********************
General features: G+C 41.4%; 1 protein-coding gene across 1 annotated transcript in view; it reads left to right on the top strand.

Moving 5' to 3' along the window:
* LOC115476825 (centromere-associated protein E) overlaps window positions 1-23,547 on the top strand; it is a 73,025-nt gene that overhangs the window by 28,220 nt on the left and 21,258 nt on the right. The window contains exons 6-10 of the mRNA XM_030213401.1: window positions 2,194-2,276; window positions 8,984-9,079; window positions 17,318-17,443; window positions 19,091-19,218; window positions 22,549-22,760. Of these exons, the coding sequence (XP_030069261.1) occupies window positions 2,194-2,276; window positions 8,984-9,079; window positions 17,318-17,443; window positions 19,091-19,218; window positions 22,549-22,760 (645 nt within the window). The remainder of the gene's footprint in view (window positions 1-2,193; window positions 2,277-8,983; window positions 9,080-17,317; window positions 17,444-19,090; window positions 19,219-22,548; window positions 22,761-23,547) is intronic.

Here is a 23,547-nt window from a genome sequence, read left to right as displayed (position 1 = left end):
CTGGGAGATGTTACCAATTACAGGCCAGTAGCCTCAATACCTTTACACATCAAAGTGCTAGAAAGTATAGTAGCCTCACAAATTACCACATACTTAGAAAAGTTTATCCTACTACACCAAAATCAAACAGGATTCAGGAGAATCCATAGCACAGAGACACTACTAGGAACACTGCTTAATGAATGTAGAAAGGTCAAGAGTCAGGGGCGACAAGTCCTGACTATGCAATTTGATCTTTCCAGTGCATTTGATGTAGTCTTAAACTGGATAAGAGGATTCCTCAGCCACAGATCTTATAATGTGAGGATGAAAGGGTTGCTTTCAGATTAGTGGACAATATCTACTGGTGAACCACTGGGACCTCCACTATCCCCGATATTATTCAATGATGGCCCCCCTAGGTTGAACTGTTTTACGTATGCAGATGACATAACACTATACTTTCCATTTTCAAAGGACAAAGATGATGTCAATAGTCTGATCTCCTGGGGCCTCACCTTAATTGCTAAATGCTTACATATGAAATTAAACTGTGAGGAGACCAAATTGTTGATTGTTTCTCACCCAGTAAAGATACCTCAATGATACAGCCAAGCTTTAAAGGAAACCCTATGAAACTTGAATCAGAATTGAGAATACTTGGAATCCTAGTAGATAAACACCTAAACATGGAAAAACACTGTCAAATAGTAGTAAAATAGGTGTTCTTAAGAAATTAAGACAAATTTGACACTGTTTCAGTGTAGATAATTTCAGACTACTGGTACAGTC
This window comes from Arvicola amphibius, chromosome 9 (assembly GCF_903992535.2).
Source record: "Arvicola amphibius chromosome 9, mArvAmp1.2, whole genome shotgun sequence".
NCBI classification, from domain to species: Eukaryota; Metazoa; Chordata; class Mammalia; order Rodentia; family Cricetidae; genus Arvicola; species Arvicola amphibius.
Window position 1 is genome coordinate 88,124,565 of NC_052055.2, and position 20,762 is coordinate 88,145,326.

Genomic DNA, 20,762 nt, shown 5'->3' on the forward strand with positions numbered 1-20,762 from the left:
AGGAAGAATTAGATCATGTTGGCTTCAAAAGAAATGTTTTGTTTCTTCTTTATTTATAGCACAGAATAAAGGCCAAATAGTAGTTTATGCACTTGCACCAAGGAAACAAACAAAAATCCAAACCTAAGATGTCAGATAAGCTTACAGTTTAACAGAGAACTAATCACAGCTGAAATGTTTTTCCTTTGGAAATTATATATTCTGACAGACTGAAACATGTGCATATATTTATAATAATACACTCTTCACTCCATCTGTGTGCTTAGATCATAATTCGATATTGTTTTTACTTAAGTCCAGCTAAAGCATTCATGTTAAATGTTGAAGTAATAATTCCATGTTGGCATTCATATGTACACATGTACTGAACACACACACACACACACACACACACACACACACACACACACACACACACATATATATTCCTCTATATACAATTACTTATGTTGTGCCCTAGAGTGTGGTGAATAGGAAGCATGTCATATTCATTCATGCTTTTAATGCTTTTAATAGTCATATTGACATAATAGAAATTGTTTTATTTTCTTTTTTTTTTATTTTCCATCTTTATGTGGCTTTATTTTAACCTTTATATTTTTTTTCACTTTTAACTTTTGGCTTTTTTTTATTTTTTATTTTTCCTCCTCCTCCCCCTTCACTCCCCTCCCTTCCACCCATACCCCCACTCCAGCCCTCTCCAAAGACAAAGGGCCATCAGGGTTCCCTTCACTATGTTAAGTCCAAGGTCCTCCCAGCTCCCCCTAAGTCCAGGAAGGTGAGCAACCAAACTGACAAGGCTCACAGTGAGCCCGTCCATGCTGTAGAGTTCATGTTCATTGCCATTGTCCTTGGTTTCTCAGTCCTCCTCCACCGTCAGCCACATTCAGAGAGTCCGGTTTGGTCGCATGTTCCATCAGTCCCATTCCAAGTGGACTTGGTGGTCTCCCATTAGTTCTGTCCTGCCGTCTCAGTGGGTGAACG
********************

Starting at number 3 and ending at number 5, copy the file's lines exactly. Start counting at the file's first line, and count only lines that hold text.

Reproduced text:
* LOC115476825 (centromere-associated protein E) overlaps window positions 1-23,547 on the top strand; it is a 73,025-nt gene that overhangs the window by 28,220 nt on the left and 21,258 nt on the right. The window contains exons 6-10 of the mRNA XM_030213401.1: window positions 2,194-2,276; window positions 8,984-9,079; window positions 17,318-17,443; window positions 19,091-19,218; window positions 22,549-22,760. Of these exons, the coding sequence (XP_030069261.1) occupies window positions 2,194-2,276; window positions 8,984-9,079; window positions 17,318-17,443; window positions 19,091-19,218; window positions 22,549-22,760 (645 nt within the window). The remainder of the gene's footprint in view (window positions 1-2,193; window positions 2,277-8,983; window positions 9,080-17,317; window positions 17,444-19,090; window positions 19,219-22,548; window positions 22,761-23,547) is intronic.

Here is a 23,547-nt window from a genome sequence, read left to right as displayed (position 1 = left end):
CTGGGAGATGTTACCAATTACAGGCCAGTAGCCTCAATACCTTTACACATCAAAGTGCTAGAAAGTATAGTAGCCTCACAAATTACCACATACTTAGAAAAGTTTATCCTACTACACCAAAATCAAACAGGATTCAGGAGAATCCATAGCACAGAGACACTACTAGGAACACTGCTTAATGAATGTAGAAAGGTCAAGAGTCAGGGGCGACAAGTCCTGACTATGCAATTTGATCTTTCCAGTGCATTTGATGTAGTCTTAAACTGGATAAGAGGATTCCTCAGCCACAGATCTTATAATGTGAGGATGAAAGGGTTGCTTTCAGATTAGTGGACAATATCTACTGGTGAACCACTGGGACCTCCACTATCCCCGATATTATTCAATGATGGCCCCCCTAGGTTGAACTGTTTTACGTATGCAGATGACATAACACTATACTTTCCATTTTCAAAGGACAAAGATGATGTCAATAGTCTGATCTCCTGGGGCCTCACCTTAATTGCTAAATGCTTACATATGAAATTAAACTGTGAGGAGACCAAATTGTTGATTGTTTCTCACCCAGTAAAGATACCTCAATGATACAGCCAAGCTTTAAAGGAAACCCTATGAAACTTGAATCAGAATTGAGAATACTTGGAATCCTAGTAGATAAACACCTAAACATGGAAAAACACTGTCAAATAGTAGTAAAATAGGTGTTCTTAAGAAATTAAGACAAATTTGACACTGTTTCAGTGTAGATAATTTCAGACTACTGGTACAGTC